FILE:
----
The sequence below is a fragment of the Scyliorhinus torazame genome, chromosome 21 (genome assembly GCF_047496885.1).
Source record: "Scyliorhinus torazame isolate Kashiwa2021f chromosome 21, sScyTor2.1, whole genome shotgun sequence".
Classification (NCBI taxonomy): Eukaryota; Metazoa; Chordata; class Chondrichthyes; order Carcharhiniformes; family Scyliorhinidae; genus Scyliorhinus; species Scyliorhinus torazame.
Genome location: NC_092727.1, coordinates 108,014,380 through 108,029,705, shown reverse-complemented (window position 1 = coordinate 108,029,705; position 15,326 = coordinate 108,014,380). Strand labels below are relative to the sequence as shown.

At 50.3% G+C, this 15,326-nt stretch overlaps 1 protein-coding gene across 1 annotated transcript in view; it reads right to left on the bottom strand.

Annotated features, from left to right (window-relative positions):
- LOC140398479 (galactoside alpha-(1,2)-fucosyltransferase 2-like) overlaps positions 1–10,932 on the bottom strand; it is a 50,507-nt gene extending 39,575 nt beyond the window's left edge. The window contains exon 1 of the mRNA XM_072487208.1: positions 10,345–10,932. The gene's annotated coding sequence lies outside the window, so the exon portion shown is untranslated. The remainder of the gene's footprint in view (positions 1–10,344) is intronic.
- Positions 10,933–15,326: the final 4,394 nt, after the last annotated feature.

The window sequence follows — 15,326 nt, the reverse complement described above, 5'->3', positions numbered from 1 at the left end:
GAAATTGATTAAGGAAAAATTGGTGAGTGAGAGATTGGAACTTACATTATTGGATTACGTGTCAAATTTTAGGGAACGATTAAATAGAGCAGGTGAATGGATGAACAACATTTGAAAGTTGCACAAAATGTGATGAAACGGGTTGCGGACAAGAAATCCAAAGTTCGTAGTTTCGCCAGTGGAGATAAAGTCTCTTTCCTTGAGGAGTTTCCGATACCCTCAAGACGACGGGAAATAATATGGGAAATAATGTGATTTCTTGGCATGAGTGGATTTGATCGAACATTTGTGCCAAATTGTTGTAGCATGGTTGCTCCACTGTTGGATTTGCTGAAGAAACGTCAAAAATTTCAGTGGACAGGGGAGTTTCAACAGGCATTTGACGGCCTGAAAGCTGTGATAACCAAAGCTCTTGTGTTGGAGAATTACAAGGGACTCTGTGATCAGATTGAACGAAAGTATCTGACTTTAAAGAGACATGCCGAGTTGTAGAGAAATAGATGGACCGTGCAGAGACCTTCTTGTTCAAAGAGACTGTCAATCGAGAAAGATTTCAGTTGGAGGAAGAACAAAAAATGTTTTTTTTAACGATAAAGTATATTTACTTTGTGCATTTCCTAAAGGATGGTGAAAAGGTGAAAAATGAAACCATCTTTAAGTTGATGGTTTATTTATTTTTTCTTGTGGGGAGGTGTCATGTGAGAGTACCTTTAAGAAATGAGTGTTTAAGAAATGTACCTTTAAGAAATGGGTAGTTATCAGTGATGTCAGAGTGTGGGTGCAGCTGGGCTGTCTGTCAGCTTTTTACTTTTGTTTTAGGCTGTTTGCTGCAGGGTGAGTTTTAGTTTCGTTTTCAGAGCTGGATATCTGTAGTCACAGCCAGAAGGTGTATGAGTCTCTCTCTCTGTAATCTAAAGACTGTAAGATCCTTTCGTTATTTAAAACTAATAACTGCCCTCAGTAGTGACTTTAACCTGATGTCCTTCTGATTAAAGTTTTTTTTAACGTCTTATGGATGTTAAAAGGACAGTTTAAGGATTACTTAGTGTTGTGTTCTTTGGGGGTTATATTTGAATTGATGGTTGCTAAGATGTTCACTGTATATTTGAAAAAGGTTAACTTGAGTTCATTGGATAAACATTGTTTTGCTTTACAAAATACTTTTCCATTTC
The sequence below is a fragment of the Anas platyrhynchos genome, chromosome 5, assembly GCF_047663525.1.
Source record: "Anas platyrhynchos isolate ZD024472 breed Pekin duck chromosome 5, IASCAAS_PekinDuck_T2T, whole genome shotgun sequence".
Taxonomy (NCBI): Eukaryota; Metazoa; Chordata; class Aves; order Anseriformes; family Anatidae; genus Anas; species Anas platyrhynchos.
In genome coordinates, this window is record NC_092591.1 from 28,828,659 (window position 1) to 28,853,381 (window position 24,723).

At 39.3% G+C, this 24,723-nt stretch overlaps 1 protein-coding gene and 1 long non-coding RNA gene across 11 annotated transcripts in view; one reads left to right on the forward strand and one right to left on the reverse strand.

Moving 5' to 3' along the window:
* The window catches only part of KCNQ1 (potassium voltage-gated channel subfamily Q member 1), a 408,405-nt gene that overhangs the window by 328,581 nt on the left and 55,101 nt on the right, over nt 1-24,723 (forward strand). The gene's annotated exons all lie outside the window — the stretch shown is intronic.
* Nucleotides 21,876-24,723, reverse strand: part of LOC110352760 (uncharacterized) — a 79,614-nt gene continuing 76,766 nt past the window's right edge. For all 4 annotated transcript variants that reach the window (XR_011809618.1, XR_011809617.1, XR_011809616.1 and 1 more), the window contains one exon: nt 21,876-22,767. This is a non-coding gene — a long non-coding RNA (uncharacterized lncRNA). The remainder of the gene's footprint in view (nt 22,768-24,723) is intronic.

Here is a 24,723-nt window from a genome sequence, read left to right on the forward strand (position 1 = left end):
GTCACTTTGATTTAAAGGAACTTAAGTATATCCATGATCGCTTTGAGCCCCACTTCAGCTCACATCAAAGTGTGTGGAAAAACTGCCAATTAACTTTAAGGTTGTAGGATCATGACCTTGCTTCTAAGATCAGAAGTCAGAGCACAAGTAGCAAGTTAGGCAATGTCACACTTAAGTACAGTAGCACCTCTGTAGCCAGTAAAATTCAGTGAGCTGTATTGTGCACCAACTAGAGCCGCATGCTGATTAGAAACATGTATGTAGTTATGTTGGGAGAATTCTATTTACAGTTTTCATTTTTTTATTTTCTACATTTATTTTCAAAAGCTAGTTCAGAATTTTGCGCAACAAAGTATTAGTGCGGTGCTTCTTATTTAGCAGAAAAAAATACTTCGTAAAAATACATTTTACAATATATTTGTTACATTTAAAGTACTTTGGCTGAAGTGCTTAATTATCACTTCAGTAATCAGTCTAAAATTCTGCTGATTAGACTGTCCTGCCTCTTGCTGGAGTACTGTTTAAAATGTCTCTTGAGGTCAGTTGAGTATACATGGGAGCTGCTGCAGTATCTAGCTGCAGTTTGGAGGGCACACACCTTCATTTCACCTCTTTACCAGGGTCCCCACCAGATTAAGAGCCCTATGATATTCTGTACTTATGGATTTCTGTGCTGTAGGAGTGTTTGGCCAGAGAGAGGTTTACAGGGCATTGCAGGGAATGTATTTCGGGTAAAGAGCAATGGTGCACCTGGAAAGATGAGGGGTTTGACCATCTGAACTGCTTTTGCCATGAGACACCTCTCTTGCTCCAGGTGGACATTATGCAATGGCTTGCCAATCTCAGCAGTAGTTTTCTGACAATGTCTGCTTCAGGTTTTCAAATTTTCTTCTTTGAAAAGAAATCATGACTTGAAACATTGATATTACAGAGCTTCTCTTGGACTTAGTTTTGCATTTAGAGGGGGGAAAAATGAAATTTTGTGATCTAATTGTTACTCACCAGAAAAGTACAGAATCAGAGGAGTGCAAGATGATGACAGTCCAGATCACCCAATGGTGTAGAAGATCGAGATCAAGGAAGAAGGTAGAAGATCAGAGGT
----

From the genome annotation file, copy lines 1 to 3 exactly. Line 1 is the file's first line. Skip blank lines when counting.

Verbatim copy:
The sequence below is a fragment of the Scyliorhinus torazame genome, chromosome 21 (genome assembly GCF_047496885.1).
Source record: "Scyliorhinus torazame isolate Kashiwa2021f chromosome 21, sScyTor2.1, whole genome shotgun sequence".
Classification (NCBI taxonomy): Eukaryota; Metazoa; Chordata; class Chondrichthyes; order Carcharhiniformes; family Scyliorhinidae; genus Scyliorhinus; species Scyliorhinus torazame.